Passing the Uniform Bar Exam (UBE) may be the most difficult undertaking of your academic and professional career. Pieper Bar Review is here to help you succeed. In this post, we’ll review some of the most common missteps students make when prepping for and taking the exam, as well as top tips to ensure your victory—the first of many triumphs in your career as a lawyer.
3 Common Mistakes
There are innumerable mistakes a student can make that could ultimately result in failing the bar exam. Not studying enough, not studying correctly, and not doing enough practice tests are some of the more avoidable. Yet what does that mean, exactly? Sit tight—we’ll tell you.
Here are three mistakes that commonly stump bar exam hopefuls (and how to avoid them):
Cramming, All-Nighters & Other Useless Study Methods
Manic caffeine-fueled study marathons were all the rage in college, but they won’t help you pass an exam as sophisticated and thorough as the UBE. You can’t outsmart this one, so put your best foot forward, trust the process, and start studying at least 10 weeks before your scheduled exam. This way, you can take much-needed breaks throughout the day, and subsequently, retain the information you’re trying so hard to make stick. There’s no worse feeling than walking into an exam, running on fumes and Starbucks, and suddenly realizing every effort made after 2 a.m. was a waste of time because you were passively glazing over pages instead of sleeping.
Some other common but ultimately ineffective study habits include highlighting and underlining and rereading, according to a game-changing research report published by Kent State University Professor John Dunlosky and his team. Findings suggest that activities such as highlighting and underlining encourage students to search for valuable bits of information, rather than engaging in an analytical manner. Rereading is a staple in most students’ study toolbox, but research shows utilizing this methodology alone does not necessarily lead to an adequate understanding of a topic, just superficial—and temporary—memorization.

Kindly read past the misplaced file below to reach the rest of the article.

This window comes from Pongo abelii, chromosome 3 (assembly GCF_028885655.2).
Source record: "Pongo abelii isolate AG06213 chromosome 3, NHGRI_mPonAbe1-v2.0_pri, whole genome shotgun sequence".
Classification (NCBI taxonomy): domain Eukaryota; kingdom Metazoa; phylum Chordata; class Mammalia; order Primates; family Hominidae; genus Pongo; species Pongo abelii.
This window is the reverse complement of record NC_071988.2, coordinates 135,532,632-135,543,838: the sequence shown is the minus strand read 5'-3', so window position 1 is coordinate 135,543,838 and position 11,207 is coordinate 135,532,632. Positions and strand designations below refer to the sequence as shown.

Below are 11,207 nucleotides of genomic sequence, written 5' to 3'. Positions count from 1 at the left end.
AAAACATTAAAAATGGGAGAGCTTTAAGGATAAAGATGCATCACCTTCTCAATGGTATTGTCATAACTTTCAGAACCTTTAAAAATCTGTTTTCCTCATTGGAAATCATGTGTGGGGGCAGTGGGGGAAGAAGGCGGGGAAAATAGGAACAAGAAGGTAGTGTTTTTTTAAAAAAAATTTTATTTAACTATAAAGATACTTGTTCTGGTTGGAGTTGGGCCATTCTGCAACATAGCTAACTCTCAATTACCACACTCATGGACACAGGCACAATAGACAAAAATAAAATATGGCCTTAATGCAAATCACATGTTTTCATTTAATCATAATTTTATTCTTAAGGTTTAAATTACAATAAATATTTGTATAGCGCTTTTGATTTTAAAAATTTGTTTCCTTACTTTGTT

The most important stage of bar exam prep is all of them. It’s very important to familiarize yourself with the test and testing conditions, but jumping straight into practice testing before you’ve achieved a mastery-level understanding of substantive concepts in law will only work to induce panic. Again, trust the process. Create a fail-proof study schedule, and follow it. If done correctly, you’ll have nailed down a satisfactory working knowledge of all necessary concepts and scenarios, and memorized your outlines to such a degree by the time you even think about starting to practice test, and then you can do so, confidently. Practice testing is meant to get comfortable with the format and conditions of the exam, and to identify and correct any weak spots that may have slipped through the cracks—not to learn the tested material.
One of the biggest mistakes a student can make is to not sign up for a review course. If you are considering taking your chances of going it alone, reconsider with this in mind: Bar exam prep is a long and grueling process that you do not want to do more than once. It takes a village to raise a lawyer, and while self-sufficiency is a noble pursuit, bar exam prep is no time to go all Walden. The cabin in the woods will still be there after you’ve been crowned a lawyer. That said, law school isn’t cheap, and bar review courses are another added expense. If cost is holding you back, you can find bar loan options made available explicitly for this purpose here. Pieper Bar Review also has several discounts available for students who qualify.
With the Pieper family's more than 40 years of expertise, the most lecture hours of any bar review course, and more than 1,500 pages of outlines, Pieper’s Full Bar Review Course delivers all the substantive law you’ll need to pass the UBE, along with the strategies for mastering multiple-choice questions and maximizing your scores on the MEE and MPT. Register Today to begin your journey toward bar exam success!